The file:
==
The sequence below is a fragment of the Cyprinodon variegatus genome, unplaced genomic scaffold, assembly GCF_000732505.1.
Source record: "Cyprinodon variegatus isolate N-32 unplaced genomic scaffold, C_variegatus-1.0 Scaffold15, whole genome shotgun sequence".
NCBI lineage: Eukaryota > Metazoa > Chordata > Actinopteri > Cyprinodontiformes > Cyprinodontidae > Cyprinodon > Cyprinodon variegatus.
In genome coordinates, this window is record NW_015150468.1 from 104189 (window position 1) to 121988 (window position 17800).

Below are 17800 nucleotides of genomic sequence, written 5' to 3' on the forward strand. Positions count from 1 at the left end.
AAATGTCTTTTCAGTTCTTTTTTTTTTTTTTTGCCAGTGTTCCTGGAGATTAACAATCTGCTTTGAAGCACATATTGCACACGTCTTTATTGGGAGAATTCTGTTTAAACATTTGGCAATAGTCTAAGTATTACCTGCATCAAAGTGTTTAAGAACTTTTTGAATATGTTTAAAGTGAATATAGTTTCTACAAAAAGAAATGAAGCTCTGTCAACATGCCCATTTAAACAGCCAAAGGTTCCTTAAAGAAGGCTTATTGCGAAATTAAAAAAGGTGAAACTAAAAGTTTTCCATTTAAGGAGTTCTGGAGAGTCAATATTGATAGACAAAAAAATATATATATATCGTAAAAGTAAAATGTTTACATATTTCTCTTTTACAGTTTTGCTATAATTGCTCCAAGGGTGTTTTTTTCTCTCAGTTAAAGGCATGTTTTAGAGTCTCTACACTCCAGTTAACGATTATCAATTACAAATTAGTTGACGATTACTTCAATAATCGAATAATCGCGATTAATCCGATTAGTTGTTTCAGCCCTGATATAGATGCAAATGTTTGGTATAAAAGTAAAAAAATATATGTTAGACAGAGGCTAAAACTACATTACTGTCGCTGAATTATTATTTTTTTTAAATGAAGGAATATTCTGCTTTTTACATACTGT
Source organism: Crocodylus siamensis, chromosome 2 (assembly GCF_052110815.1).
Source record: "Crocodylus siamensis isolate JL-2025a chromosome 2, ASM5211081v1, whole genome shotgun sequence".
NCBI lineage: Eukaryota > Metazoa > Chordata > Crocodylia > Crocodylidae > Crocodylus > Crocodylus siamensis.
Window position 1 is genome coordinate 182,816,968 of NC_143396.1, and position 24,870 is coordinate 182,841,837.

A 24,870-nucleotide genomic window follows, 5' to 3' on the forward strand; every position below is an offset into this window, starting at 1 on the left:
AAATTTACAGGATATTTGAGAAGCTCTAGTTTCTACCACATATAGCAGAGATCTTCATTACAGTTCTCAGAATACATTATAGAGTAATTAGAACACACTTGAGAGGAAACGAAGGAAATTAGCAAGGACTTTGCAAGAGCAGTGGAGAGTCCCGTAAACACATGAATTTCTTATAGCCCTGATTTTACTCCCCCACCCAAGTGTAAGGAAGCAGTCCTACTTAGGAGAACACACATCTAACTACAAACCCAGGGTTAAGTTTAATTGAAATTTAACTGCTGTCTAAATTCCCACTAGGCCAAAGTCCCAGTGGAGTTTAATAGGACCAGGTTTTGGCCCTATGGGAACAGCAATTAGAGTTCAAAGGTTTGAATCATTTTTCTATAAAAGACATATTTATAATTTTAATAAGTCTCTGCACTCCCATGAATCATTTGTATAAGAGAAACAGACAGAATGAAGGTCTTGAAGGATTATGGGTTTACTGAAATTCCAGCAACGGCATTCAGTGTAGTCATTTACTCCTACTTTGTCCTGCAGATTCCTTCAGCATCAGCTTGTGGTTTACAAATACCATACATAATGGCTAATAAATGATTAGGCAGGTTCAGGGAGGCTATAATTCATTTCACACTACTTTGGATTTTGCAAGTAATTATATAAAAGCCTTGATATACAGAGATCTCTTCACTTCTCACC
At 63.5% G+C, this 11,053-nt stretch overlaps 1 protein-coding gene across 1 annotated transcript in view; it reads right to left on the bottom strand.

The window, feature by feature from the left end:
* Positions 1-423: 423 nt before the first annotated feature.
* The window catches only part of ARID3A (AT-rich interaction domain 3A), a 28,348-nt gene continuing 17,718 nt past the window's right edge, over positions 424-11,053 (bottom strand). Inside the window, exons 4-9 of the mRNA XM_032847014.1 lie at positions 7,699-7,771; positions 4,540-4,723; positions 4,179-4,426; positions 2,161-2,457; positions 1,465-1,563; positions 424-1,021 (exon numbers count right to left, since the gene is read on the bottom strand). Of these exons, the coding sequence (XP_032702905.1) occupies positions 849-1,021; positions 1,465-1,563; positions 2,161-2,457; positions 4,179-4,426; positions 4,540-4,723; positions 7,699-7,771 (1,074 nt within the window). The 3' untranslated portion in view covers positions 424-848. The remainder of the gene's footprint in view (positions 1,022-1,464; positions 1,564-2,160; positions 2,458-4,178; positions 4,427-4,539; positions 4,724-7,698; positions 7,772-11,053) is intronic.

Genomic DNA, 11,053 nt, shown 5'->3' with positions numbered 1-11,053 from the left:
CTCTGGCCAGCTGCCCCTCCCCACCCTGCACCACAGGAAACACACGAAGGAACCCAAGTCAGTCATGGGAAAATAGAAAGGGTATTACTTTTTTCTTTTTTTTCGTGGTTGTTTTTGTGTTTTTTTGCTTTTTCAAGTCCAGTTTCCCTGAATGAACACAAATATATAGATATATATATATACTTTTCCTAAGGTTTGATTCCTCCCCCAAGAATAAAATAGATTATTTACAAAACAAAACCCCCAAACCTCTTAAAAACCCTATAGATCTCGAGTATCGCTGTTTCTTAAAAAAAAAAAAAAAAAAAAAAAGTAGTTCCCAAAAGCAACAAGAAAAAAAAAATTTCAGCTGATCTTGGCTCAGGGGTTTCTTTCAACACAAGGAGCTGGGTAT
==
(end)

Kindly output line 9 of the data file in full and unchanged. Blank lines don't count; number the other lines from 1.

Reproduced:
NCBI lineage: Eukaryota > Metazoa > Chordata > Crocodylia > Crocodylidae > Crocodylus > Crocodylus siamensis.